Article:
In the ongoing legal turbulence surrounding Mumias Sugar Company, the farmers of Kakamega County are caught in a whirlwind of uncertainty. This follows a recent High Court ruling that found officials from the Uganda-based Sarrai Group Ltd guilty of contempt, for continuing operations at the distressed sugar mill in defiance of a court order.
Justice Dorah Chepkwony, in April, found Sarrai’s top executives, including proprietor Sarbjit Singh Rai, in contempt and levied fines of Sh100,000 each. Their defiance was in response to a July 28, 2022, order to halt operations. Justice Chepkwony further mandated these officials to appear before the presiding judge of the Commercial Division of the High Court on May 18, to justify why they should not face imprisonment.
The legal wrangling has sent ripples of unease through the farming community in Kakamega County, who are left in limbo regarding the future of the sugar mill. Regional leaders are now pleading for resolution, urging for the resumption of cane farming which was halted when the beleaguered miller ceased operations in 2018.
Mumias Sugar has been under receivership since September 2019, and it wasn’t until the Sarrai Group’s involvement that the situation seemed to gain some momentum.
Prominent regional figures, such as Bishop Joseph Wandera of the Anglican Church of Kenya, Mumias Diocese, and Bumini Parish priest, Fr Josphat Kuchio, have urged the government to prioritize the revival of the miller and alleviate the farmers’ suffering. Their pleas have received backing from Mumias East MP Peter Salasya and Kakamega Woman Representative Elsie Muhanda.
Bishop Wandera stated, “While we respect the law, it should not supersede public interest. We need to strike a balance between the application of the law and public interest. Let the company continue operations as the matters before the court are heard and determined.”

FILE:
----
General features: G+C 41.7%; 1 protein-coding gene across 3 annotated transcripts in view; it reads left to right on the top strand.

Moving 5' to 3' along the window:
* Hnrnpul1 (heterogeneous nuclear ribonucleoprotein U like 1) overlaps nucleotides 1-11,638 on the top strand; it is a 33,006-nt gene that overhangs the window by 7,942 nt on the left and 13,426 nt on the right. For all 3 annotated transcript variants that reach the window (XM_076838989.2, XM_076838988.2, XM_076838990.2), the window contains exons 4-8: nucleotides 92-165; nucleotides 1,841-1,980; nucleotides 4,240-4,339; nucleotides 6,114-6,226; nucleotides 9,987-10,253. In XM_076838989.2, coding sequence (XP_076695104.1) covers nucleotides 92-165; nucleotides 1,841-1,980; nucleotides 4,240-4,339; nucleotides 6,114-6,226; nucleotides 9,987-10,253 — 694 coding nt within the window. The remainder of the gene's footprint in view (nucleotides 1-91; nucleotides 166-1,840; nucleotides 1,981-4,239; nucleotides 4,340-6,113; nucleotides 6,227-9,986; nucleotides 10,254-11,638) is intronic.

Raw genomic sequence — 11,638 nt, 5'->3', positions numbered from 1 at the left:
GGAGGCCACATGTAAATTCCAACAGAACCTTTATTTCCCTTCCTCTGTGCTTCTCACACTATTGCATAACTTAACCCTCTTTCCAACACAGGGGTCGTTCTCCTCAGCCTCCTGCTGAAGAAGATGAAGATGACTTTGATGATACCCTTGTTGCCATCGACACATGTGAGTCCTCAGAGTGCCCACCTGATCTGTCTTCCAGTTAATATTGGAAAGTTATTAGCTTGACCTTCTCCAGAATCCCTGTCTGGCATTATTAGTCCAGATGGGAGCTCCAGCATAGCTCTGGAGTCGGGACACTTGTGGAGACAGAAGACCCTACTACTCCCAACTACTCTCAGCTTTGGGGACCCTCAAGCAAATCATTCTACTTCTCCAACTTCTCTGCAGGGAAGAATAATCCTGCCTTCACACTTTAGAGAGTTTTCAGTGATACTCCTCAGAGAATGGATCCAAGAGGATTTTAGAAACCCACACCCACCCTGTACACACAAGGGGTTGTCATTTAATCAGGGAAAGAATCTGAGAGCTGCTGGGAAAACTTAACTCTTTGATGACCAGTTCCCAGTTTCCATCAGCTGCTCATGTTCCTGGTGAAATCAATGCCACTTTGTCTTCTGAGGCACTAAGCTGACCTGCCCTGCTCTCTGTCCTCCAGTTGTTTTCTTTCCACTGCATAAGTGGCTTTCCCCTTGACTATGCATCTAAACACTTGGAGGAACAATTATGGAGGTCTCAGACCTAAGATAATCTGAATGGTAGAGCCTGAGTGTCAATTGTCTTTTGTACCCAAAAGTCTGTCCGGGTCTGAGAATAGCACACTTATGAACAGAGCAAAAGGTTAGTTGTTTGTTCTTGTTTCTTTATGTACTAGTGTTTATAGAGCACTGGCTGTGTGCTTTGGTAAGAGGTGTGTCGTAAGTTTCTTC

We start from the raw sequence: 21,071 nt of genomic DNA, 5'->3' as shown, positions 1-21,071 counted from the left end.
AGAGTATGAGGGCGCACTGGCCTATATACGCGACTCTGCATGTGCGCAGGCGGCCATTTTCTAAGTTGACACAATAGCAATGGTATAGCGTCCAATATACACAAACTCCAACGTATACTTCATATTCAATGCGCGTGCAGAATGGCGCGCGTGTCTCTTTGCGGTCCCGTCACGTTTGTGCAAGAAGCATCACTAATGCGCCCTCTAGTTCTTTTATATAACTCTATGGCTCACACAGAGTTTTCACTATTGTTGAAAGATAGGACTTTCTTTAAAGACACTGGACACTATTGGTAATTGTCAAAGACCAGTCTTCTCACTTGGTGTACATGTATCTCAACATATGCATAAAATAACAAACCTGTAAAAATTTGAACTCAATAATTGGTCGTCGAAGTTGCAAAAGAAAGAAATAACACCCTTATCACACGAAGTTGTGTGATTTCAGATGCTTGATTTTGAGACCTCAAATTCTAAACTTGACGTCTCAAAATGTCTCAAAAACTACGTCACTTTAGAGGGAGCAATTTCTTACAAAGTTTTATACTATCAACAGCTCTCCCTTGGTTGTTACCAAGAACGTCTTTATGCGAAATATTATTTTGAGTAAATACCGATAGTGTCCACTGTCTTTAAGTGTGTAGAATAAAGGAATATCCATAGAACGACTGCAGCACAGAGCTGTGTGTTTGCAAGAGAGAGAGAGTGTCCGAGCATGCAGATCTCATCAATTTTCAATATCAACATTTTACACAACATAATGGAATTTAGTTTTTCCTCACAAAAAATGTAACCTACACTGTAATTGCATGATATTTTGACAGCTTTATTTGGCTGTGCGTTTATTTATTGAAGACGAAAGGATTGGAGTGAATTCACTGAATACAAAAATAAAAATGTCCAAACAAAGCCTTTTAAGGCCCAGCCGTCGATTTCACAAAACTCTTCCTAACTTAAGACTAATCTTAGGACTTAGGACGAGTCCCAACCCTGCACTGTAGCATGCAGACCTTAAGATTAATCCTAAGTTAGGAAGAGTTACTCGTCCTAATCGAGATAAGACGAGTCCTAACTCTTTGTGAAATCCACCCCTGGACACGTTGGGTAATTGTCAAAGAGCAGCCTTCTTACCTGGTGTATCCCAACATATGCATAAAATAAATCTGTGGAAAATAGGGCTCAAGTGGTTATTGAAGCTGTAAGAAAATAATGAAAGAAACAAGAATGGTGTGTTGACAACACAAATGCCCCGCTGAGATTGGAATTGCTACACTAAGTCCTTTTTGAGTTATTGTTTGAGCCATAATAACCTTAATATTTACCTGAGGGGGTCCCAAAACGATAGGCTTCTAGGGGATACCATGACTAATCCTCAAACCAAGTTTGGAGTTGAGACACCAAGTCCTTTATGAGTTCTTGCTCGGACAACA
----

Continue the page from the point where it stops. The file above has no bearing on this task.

Fr Kuchio expressed concern over the numerous families in the Mumias Sugar catchment area being pushed into poverty due to a lack of alternative income sources.
The high-stakes court proceedings have ignited local tensions, leading to clashes between opposing factions in Mumias town last Wednesday. Former employees have rallied behind the court’s decision to halt Sarrai’s operations, alleging that the management has displayed disregard for the rule of law. They demand payment of their outstanding wages and dues, totaling Sh2.3 billion, that have accrued since 2019.
Meanwhile, local farmers have implored President William Ruto to deliver on his commitments – to write off all debts in the sugar industry and identify a new investor to helm Mumias Sugar.
While touring Kakamega in December 2022, President Ruto had promised that the government would find an investor to resuscitate the miller, after absolving the debts owed by State-run sugar factories. He further pledged that the new investor would remit Sh100 million monthly to the county’s residents to ensure their benefits from the miller’s operations.
Raphael Werimo, a representative of the farmers, earnestly appealed to the President, “We have suffered enough. Our children’s education is at stake. Mumias can only be resurrected by a serious investor who is ready to collaborate with local communities and farmers. Please, heed our cries.”